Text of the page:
News & Events
Global Aid Needed to Help Pakistan Avoid Losing Wheat Crop, Says UN Agency
New York, Sep 1, 2010 12:05PM
Without urgent global assistance to save the upcoming wheat-planting season in Pakistan, the food security of millions in the flood-hit nation is at risk, the United Nations Food and Agriculture Organization (FAO) warned today.
Severe flooding, which has affected some 18 million people in Pakistan, has inundated land half the size of Italy and wiped out much of the country’s household wheat seed stocks.
Wheat-based flat bread is the main food for the rural poor in Pakistan and planting is set to start this month, but more than half a million tons of wheat seed stocks have been destroyed by the floods.
“Food aid alone will not be enough,” cautioned Daniele Donati, Chief of FAO’s Emergency Operations in Asia, the Near East, Europe and Special Emergencies.
“Unless people get seeds over the next few weeks, they will not be able to plant wheat for a year.” In some areas of Pakistan, the fertile top layer of soil has been washed away, making planting impossible, while in some other regions, land is waterlogged or covered in silt. But this is not the case in all parts of the country, FAO noted. Mr. Donati said that “it many areas, it will be possible to plant as soon as the water recedes.”
If urgently-needed funding is received, FAO and its partners can get the seeds to the areas which need them, but the “window of opportunity is closing” since the planting season ends in mid-November, he said. So far, FAO has procured enough seeds for 200,000 farming families, and hopes that additional resources will allow them to provide seeds for double that number.
Early estimates indicated that 3.6 million hectares of maize, rice, sugar cane and cotton crops have been destroyed in the floods.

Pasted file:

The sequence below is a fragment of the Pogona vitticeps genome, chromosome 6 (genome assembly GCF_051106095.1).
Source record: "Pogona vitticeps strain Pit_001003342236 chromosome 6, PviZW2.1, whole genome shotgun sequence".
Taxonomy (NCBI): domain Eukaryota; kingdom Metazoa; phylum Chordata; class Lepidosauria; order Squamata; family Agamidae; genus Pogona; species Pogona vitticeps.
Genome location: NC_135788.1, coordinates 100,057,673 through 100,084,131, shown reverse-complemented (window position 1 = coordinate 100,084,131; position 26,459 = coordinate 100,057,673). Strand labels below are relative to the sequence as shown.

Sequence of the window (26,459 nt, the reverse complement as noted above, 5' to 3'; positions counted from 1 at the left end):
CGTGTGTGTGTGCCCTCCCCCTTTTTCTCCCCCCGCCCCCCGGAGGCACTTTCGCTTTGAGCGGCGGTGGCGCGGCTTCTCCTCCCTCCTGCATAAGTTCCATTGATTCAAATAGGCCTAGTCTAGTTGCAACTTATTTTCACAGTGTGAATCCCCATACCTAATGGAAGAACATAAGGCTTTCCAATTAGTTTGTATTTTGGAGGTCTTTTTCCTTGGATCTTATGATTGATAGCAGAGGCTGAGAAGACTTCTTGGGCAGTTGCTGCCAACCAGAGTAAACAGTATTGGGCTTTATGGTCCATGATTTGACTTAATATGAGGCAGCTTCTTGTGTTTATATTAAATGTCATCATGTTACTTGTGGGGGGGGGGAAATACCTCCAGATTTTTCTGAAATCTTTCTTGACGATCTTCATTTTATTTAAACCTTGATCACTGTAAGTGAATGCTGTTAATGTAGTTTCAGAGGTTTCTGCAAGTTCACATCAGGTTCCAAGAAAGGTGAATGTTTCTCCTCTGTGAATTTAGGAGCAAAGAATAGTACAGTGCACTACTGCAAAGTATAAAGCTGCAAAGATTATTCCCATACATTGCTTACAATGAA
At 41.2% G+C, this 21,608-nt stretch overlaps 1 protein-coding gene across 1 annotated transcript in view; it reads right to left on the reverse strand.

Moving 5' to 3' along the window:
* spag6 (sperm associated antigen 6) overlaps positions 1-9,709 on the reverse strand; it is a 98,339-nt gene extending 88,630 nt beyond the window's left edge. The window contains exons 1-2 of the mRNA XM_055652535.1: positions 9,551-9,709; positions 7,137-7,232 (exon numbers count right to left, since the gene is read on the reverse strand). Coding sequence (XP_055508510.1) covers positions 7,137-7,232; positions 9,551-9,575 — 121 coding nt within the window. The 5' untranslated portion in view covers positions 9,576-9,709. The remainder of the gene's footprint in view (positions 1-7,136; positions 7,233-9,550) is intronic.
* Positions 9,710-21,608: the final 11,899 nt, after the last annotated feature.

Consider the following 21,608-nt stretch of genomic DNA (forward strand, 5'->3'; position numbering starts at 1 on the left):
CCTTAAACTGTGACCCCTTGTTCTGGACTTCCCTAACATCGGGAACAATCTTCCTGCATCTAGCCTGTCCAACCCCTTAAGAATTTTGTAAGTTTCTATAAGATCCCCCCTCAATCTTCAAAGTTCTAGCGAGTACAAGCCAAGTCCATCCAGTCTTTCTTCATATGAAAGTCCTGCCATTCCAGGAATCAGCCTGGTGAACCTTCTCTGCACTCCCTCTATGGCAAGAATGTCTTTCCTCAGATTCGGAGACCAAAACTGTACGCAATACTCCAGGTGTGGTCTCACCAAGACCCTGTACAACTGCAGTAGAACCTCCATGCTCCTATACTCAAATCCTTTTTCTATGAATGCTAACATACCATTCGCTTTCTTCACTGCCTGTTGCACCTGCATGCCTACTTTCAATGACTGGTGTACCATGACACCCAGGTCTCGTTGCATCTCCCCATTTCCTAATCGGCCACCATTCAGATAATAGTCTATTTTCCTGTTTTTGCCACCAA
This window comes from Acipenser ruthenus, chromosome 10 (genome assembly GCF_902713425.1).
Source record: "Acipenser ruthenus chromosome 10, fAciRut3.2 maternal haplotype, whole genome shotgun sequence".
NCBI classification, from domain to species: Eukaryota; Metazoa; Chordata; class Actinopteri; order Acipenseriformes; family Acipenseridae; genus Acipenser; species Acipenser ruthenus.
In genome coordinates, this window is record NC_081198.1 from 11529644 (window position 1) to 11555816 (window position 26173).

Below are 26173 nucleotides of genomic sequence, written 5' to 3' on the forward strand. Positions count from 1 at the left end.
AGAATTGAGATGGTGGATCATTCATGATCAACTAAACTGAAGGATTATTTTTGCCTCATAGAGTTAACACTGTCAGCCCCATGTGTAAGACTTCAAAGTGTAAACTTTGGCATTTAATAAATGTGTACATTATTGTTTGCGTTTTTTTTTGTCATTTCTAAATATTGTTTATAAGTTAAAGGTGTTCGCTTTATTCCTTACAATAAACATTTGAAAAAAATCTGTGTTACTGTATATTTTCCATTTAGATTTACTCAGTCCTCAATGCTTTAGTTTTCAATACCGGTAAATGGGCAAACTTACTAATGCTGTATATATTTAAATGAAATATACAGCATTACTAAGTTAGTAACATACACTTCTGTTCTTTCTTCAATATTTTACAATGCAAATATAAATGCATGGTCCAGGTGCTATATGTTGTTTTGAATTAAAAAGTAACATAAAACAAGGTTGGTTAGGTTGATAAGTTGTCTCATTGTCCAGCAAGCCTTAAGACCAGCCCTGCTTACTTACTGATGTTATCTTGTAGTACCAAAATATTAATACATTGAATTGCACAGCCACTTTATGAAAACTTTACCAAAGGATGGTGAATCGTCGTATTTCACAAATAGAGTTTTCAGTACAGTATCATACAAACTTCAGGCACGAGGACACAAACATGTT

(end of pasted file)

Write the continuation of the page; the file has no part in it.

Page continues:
Additionally, 1.2 million livestock and 6 million poultry were lost in the heavy rains, and it is expected that more than 1 million buffalo, cattle, sheep and goats owned by people living in flooded areas are in danger of starvation unless they receive animal feed.
FAO also cautioned that without immediate vaccinations, the risk of spreading diseases, including food-and-mouth disease, is great as people and herds are fleeing inundated areas.
Also today, the agency reported that the recent drought in Russia resulted in a sharp rise in international wheat prices, pushing up global food prices.
The agency’s Food Price Index (FFPI) climbed five per cent between July and August to 176, the highest since September 2008. Despite this rise, the Index is still 38 per cent lower than its peak in June 2008.
FAO also attributed higher sugar and oilseed prices to the rise in overall global food prices.
The agency also reported today that its forecast for cereal production worldwide for 2010 has been lowered by 41 million tons to 2,300 tons, but noted that even at this lower level, output for this year is still on track to be the third highest on record.
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